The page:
Turning from Tweedledee to Tweedledum, we read that Mann’s being getting a ‘great response’ (don’t they always – when’s a candidate going to say ‘crap response in X today’?) in Bude and Marhamchurch, where people were terrified of the prospect of the SNP propping up a Labour Government. Why this phobia should make them more likely to vote Tory is a mystery, unless they’re equally scared of the prospect of Rogerson again propping up a Tory Government. Scott has a small problem as there are now fewer ghost second home voters to rely on here. So to make up for that loss, he’s been turning to visits from top Tories. Such as Grant Shapps, or is it Michael Green, which he unaccountably appears to believe is a vote winner. If one dodgy character wasn’t enough, George Osborne also popped down to assure Scott that he wouldn’t reinstate a pasty tax. Although he doesn’t need to as they haven’t actually got rid of the last one yet.

Dan Rogerson - more pasty-like
Dan Rogerson – more pasty-like

Julie Lingard has watched support for Ukip steadily drift away since last summer, when for an instant Ukip looked to be picking up around a quarter of the vote in North Cornwall. It’s now down to the general GB average and an entirely more reasonable level as Ukip’s flock wanders dozily back to graze greedily on Tory and Lib Dem promises. Julie’s been busy publicising Ukip policies, such as tougher penalties for animal cruelty, which wouldn’t have been so welcome news for a previous Ukip candidate further west. She’s also been having throwbacks to the days when candidates had election meetings rather than hustings, holding a series of local meetings around the constituency. What next? Heckling? The open ballot?

It’s likely that John Whitby for Labour and Amanda Pennington of the Greens will be fighting it out for fourth place and the honour of saving their deposits. They’re presently neck and neck in the polls, although Amanda has the dubious advantage of an endorsement from Kernow King. While the King is going for MK in the rest of Cornwall, his attention was captured by Amanda’s energetic campaign (and her red hair.) When it comes to social media she’s way out in front, with 57 facebook posts last week alone, engaging 2,300 people. However, somewhat sadly, a video of her campaign which appeared in the Telegraph, paints a picture of a one-women campaign strapped for cash, with few posters and with only one leaflet to hand out. Are there no other Green Party members in North Cornwall?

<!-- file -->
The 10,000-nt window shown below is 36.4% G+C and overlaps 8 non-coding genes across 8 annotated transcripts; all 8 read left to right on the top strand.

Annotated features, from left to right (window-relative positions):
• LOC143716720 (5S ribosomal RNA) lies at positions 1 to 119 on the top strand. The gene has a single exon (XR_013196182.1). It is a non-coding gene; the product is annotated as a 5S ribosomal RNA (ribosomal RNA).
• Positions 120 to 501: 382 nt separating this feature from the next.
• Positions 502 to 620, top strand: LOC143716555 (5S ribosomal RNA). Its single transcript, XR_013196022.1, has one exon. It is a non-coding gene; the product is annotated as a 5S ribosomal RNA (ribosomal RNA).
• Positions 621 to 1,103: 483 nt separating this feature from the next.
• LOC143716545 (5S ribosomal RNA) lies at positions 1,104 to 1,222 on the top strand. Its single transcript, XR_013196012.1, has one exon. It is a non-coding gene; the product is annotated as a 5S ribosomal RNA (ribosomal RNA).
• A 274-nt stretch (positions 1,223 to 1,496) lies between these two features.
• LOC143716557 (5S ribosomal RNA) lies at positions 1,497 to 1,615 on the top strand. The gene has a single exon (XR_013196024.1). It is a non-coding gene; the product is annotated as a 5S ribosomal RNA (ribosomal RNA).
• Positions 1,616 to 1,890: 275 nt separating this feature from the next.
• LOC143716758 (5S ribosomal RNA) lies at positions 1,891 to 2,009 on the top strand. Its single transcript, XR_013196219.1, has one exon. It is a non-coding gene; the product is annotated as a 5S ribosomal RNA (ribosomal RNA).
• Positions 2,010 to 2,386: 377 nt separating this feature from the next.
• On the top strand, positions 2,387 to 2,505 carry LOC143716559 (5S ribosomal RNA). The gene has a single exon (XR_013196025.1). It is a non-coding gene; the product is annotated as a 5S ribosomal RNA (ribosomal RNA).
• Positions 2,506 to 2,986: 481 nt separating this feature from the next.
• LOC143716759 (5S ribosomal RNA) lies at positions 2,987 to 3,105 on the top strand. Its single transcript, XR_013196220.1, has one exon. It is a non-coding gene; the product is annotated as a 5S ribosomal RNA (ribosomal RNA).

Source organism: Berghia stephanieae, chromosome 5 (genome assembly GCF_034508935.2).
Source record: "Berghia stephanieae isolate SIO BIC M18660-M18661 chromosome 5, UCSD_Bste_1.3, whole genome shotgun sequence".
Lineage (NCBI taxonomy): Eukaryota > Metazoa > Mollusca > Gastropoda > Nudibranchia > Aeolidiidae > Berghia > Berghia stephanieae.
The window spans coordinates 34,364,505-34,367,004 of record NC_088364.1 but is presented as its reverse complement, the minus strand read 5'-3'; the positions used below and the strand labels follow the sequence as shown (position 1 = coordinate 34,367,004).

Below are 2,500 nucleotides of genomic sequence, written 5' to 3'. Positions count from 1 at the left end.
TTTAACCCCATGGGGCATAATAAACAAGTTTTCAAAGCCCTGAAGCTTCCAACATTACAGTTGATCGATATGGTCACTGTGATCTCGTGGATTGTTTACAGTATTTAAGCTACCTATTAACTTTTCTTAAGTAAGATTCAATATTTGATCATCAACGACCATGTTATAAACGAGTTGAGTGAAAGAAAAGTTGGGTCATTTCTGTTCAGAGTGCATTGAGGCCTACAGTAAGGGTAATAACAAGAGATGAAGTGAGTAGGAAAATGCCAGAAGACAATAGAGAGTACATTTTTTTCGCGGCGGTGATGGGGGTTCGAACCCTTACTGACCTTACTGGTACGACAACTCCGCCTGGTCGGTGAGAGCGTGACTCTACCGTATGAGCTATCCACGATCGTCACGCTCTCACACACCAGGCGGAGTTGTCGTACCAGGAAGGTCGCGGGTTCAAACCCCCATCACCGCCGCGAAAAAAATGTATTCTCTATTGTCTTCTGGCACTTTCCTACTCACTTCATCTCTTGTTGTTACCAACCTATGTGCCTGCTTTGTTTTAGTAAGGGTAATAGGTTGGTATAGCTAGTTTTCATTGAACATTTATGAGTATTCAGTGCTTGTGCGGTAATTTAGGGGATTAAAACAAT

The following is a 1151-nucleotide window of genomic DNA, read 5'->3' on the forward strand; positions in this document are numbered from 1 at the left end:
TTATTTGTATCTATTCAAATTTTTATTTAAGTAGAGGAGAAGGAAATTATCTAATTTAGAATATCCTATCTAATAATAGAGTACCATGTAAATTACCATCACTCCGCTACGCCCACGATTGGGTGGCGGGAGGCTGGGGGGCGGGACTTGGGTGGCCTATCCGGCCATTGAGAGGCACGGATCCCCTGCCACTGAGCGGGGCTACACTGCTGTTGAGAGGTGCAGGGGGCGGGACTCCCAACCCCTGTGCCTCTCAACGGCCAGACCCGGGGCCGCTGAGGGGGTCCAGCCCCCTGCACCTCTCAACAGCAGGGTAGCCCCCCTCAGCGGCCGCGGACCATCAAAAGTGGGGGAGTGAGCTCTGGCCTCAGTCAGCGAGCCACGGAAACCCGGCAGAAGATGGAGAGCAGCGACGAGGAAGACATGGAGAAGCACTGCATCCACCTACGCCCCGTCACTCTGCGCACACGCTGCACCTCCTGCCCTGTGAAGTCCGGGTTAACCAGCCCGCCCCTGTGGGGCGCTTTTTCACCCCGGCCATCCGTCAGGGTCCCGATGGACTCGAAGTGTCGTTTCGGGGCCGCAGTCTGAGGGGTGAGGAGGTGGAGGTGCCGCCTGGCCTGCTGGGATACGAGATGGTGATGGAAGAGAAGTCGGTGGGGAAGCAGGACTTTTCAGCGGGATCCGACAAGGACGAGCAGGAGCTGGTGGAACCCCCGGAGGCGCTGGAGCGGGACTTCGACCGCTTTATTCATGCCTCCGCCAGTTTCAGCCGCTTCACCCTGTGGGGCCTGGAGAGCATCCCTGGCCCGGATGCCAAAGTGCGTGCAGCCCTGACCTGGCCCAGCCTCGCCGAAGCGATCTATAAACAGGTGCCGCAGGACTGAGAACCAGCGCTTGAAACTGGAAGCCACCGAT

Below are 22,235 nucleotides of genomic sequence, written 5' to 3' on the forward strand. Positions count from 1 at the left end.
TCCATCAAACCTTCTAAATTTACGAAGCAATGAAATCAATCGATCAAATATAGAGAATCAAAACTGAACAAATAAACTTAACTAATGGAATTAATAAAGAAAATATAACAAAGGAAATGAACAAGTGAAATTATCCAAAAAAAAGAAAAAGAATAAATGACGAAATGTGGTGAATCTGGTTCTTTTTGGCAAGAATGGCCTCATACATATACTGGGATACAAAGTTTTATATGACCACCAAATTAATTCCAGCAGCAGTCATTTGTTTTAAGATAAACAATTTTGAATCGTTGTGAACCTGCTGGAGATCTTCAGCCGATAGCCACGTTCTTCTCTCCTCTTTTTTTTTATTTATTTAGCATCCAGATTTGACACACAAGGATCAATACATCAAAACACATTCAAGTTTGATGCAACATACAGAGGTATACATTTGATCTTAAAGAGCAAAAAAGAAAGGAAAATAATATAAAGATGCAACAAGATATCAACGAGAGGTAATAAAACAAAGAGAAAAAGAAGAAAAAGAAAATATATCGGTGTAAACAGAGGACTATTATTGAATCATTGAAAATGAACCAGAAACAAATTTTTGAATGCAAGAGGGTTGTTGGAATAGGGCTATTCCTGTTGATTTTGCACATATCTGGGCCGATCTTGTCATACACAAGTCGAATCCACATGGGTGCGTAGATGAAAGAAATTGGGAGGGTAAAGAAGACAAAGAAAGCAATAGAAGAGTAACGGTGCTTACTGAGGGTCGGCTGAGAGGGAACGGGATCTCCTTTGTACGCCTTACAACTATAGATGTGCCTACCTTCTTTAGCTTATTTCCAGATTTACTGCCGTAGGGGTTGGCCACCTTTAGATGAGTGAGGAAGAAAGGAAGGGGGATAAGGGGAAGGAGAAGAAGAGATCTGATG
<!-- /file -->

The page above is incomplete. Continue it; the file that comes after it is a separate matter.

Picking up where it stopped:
rogerson voting for dcLabour’s John Whitby is also quite active on social media, although nowhere near as frenetic or compelling as Amanda. He’s been providing an admirable public service however, by informing voters of Dan Rogerson’s voting record. He’s also been holding street parties in Bodmin, Bude and Wadebridge, accompanied by a blues singer. Unfortunately, no-one seems to come to them though. Looks like fun, but may not win that many votes.

Not a voter in sight in wet Wadebridge
Not a voter in sight in wet Wadebridge

Finally, we have Jeff Jefferies for MK, a last minute candidate who thinks that Cornwall was ‘effectively self-governing until the 1750s’ and is therefore out-doing even Ukip in the nostalgia stakes, let alone the wishful-thinking zone. Then there’s an even more last minute candidate – John Allman from Lanson – who’s standing because every child needs a father. (Don’t ask me; I don’t know either.)

Without the second home voters, North Cornwall may be safer for Rogerson than it appears. Nonetheless, Scott Mann’s impeccable local roots will do him no harm. I can’t believe that last time around I called for a vote for Rogerson here in order to keep a particularly obnoxious pro-tourist lobby Tory out. How stupid was that? I must have been young and naive. I’m now older, more bitter, cynical and twisted. If this goes on, by 2020 I’ll be a Ukip voter. So this time anyone but Rogerson (oh, but not Mann, Lingard or Allman please).

Here’s my prediction for the seat …

1. Rogerson (LD) 39%
2. Mann (Con) 37%
3. Lingard (Ukip) 14%
4. Pennington (GP) 5%
5. Whitby (Lab) 4%
6. Jefferies (MK) 1%
7. Allman (Ind) <1%